Originality92
Longevity91
Overall Impact91
Reader Rating9 Votes87
91
Seven albums in, Juana Molina continues to dazzle with the incredible 'Halo'

It’s the finer details in a work of art that often set it apart. Whether it’s a particularly fine brush stroke or a smart stylistic touch from a director, it’s those small things that elevate a work of art from great to brilliant. Juana Molina is an artist who seems to know this well because ‘Halo’ is an album rich with small touches and subtle quirks that make it yet another entry into one of the most idiosyncratic and ingenious discographies in contemporary alternative music.

Completely free of genre restraints, ‘Halo’ is an album that exists purely on its own terms. It’s independently spirited but it’s certainly not indie. It’s buzzing with synthesizers though it’s anything but electronica and it has a gentle, acoustic sway at times despite being nothing like folk. Those familiar with Molina’s last six albums – released periodically over the last twenty years or so – won’t be surprised by ‘Halo’s wilful genre-hopping and individuality; it’s been a signature of all Molina’s albums to lesser or greater extent. Indeed, though hugely creative, ‘Halo’ is actually not entirely unlike it’s 2013 predecessor ‘Wed 21’.

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Her last effort moved away from the often pastoral acoustica of her mid 2000’s efforts towards a landscape of surreal electronic ambience and squelchy, rhythmic synthesizers. Molina’s effortlessly melodic vocals were still front and centre but the pace had changed somewhat – soft space-folk reveries were often traded for a sound that, if not harder, was at least a little more sprightly. ‘Halo’ continues in broadly the same direction but with some divergence. Opener ‘Paraguaya’ may, at first glace, not seem all too different from the opener to her previous long player – both couple Molina’s innately melodic vocals with a ceaseless bass synth line and urgently creeping rhythm. However, as with so much of ‘Halo’ it’s the finer details – a creeping staccato string line here, a clattering rhythm there – that allow ‘Paraguaya’ to stand distinct not only in Molina’s discography but in music as a whole.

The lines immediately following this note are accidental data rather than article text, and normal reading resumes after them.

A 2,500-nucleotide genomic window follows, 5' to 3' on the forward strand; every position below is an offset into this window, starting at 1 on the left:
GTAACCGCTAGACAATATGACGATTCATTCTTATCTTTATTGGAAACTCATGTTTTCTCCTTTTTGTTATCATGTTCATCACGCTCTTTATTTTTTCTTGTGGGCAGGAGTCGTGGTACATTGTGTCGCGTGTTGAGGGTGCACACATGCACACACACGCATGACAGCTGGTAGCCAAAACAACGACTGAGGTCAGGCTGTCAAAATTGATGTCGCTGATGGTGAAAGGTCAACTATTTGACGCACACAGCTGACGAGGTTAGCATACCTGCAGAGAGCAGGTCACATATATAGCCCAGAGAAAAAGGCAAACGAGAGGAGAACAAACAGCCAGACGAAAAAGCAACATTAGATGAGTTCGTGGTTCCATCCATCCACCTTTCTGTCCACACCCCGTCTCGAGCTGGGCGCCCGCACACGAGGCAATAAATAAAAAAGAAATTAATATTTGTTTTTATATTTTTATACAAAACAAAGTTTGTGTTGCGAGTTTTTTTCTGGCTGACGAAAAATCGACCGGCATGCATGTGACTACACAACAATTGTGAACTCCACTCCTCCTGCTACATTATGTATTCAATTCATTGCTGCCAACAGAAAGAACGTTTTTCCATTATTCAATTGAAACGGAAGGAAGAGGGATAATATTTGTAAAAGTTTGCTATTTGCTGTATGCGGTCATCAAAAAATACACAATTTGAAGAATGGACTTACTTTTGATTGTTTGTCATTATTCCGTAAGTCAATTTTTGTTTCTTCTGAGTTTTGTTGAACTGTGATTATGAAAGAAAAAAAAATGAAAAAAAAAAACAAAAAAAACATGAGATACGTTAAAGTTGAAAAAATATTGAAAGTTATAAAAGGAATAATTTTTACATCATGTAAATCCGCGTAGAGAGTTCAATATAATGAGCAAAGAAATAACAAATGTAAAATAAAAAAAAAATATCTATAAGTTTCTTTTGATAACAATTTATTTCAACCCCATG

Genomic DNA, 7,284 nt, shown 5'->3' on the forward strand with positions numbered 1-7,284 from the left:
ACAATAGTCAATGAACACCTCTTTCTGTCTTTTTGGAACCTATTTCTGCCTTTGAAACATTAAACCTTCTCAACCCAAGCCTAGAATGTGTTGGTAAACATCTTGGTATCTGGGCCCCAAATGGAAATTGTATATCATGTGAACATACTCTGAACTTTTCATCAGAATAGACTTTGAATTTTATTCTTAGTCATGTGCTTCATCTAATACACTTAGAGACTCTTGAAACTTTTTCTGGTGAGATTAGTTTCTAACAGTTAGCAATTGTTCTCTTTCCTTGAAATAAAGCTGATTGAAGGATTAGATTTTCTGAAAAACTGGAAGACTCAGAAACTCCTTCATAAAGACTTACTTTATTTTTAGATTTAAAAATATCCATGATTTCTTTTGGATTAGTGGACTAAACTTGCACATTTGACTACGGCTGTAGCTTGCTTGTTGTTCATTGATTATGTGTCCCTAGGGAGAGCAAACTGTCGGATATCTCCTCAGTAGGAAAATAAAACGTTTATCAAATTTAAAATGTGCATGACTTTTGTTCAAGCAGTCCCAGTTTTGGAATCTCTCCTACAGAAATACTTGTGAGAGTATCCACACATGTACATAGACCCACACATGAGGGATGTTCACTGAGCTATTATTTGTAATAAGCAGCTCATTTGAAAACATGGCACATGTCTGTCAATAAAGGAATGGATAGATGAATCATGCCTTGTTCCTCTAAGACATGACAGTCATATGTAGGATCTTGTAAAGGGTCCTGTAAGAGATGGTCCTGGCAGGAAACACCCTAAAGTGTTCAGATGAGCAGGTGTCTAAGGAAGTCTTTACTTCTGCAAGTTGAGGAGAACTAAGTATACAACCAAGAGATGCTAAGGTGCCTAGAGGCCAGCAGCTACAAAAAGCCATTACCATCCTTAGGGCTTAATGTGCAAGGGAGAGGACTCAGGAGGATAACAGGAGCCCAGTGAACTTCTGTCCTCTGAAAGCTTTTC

Although ‘Halo’ does lean strongly towards the more electronic aspects of Molina’s past work, there’s more than enough sonic variety to keep things fresh. The bright, urgent enthusiasm of ‘Cosoco’ gets its energy from the relentless drums and brisk guitar; not entirely trading in the electronics, but certainly shifting attention away from them. The mournful ‘Lentísimo Halo’ goes in completely the opposite direction, stripping away all but the low-key hum of a sole synthesizer and Molina’s soulful voice, here taken down to little more than a whisper. ‘Halo’ is an album that relishes in extremes of style and mood – at times melancholic and understated, at others joyous and wild. Any album with a run time as considerable as ‘Halo’ – the best part of an hour – needs to boast considerable variety but none the less, it’s an album with a dazzling array of ideas on display.

Vital to the success of ‘Halo’ is that it’s originality never feels forced. Within the context of the world Molina has so immaculately crafted, every strange touch not only makes sense but feels deeply logical and intuitive. The album has a glowing ambience radiating from it, and it’s one that sews together this hugely diverse set of songs with a sense of continuity essential throughout the album’s not insignificant run time. Like so much of Molina’s music before it, ‘Halo’ is an innately avant garde record but one that is never inaccessible to those with an open mind. No matter who you are, if you’re willing to listen, Juana Molina has plenty of songs to play you.

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